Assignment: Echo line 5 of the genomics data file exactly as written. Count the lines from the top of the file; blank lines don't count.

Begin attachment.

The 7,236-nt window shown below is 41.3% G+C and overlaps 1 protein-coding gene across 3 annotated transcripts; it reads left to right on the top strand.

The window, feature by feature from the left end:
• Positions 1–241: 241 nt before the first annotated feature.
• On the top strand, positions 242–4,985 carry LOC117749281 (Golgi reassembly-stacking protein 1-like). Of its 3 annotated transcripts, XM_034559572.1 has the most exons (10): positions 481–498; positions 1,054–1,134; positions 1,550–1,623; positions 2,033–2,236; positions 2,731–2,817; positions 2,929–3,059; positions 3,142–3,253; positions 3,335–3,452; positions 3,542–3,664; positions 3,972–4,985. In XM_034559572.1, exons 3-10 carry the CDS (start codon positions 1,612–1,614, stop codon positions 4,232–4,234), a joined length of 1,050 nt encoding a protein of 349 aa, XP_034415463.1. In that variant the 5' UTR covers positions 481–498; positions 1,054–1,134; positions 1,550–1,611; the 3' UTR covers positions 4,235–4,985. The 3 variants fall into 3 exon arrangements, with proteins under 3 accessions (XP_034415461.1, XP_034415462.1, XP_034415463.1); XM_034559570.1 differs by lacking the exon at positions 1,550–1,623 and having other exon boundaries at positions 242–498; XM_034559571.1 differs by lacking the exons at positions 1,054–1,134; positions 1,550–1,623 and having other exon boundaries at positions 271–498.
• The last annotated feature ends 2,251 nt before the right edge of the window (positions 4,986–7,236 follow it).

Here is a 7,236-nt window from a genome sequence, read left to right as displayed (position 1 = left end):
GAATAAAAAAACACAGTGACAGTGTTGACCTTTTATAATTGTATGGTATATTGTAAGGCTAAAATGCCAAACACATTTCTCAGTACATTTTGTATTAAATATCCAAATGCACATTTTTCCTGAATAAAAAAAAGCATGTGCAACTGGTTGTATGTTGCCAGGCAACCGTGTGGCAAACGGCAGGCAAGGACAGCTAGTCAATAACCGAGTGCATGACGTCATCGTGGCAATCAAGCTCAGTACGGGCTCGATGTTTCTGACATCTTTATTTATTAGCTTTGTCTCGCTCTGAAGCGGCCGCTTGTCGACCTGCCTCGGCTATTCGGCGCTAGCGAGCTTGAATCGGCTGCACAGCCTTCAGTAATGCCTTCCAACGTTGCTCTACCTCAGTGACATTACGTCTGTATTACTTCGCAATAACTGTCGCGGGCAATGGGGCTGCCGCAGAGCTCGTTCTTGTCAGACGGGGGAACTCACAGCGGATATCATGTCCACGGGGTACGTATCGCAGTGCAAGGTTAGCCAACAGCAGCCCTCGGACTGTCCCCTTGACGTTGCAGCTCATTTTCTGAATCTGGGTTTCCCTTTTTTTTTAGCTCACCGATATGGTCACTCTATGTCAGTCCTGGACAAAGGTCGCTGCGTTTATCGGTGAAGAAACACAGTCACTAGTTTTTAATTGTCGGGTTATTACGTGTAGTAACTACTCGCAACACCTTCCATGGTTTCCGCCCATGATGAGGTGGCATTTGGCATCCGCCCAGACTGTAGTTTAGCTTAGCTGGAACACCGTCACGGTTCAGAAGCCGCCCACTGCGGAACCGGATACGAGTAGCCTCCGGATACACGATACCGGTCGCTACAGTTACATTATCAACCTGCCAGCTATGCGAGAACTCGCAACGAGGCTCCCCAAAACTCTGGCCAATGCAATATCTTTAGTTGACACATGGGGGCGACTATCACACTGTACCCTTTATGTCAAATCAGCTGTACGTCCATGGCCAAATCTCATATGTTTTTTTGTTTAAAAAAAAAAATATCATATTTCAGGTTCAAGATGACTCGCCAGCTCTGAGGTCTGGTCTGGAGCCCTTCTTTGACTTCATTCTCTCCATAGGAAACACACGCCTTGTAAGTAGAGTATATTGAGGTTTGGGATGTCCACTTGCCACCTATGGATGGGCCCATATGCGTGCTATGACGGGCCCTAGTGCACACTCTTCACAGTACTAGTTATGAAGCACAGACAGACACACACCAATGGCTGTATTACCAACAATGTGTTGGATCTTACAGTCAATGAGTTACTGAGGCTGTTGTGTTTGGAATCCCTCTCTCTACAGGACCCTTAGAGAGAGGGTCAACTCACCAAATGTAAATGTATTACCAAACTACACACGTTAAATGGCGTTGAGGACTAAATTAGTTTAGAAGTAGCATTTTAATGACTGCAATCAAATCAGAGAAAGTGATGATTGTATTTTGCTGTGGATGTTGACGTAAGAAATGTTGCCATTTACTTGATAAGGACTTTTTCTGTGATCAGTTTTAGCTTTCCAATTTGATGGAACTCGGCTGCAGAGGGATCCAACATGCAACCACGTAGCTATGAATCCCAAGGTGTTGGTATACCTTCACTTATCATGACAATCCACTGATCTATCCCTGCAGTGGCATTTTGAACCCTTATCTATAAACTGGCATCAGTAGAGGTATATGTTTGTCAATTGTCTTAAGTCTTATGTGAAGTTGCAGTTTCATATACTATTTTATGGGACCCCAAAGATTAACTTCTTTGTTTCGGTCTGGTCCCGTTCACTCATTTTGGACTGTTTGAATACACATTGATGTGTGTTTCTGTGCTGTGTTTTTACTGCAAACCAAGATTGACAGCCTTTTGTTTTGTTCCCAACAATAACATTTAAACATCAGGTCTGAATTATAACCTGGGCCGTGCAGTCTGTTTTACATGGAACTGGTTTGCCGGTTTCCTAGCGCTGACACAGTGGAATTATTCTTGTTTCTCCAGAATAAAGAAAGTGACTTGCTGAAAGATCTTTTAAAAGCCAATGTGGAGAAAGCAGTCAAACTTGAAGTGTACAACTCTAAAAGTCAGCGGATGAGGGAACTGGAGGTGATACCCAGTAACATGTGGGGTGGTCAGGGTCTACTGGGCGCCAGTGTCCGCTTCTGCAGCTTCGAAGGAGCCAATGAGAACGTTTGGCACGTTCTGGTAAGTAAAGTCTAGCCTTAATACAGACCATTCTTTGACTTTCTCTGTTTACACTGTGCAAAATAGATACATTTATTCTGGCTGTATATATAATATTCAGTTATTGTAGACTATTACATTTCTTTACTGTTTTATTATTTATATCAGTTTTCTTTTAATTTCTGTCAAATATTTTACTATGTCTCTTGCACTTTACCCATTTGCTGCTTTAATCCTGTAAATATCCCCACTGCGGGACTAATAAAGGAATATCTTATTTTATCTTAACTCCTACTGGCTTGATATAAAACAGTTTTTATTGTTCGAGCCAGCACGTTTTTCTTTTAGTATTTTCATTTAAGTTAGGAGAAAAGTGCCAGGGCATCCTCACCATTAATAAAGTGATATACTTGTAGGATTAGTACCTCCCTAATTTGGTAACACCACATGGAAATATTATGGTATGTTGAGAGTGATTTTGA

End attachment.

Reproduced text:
• The last annotated feature ends 2,251 nt before the right edge of the window (positions 4,986–7,236 follow it).